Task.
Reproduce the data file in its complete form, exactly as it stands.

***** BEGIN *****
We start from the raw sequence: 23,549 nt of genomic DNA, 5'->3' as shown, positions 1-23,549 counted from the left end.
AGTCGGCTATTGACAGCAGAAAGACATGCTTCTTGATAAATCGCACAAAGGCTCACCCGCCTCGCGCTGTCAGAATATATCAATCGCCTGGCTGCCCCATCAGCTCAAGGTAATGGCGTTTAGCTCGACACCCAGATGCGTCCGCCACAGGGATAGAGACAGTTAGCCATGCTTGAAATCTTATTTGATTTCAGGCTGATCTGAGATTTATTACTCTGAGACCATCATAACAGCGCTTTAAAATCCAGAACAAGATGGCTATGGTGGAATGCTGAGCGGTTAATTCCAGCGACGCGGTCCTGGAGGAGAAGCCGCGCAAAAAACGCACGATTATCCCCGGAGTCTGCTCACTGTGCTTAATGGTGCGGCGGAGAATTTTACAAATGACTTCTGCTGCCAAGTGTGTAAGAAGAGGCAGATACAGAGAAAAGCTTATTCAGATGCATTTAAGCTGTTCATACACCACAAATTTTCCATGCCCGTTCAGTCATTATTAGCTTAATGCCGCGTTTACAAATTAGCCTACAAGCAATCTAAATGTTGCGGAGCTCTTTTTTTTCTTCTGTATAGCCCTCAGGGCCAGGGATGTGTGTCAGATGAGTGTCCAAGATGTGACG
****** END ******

We start from the raw sequence: 23,549 nt of genomic DNA, 5'->3' as shown, positions 1-23,549 counted from the left end.
AGTCGGCTATTGACAGCAGAAAGACATGCTTCTTGATAAATCGCACAAAGGCTCACCCGCCTCGCGCTGTCAGAATATATCAATCGCCTGGCTGCCCCATCAGCTCAAGGTAATGGCGTTTAGCTCGACACCCAGATGCGTCCGCCACAGGGATAGAGACAGTTAGCCATGCTTGAAATCTTATTTGATTTCAGGCTGATCTGAGATTTATTACTCTGAGACCATCATAACAGCGCTTTAAAATCCAGAACAAGATGGCTATGGTGGAATGCTGAGCGGTTAATTCCAGCGACGCGGTCCTGGAGGAGAAGCCGCGCAAAAAACGCACGATTATCCCCGGAGTCTGCTCACTGTGCTTAATGGTGCGGCGGAGAATTTTACAAATGACTTCTGCTGCCAAGTGTGTAAGAAGAGGCAGATACAGAGAAAAGCTTATTCAGATGCATTTAAGCTGTTCATACACCACAAATTTTCCATGCCCGTTCAGTCATTATTAGCTTAATGCCGCGTTTACAAATTAGCCTACAAGCAATCTAAATGTTGCGGAGCTCTTTTTTTTCTTCTGTATAGCCCTCAGGGCCAGGGATGTGTGTCAGATGAGTGTCCAAGATGTGACG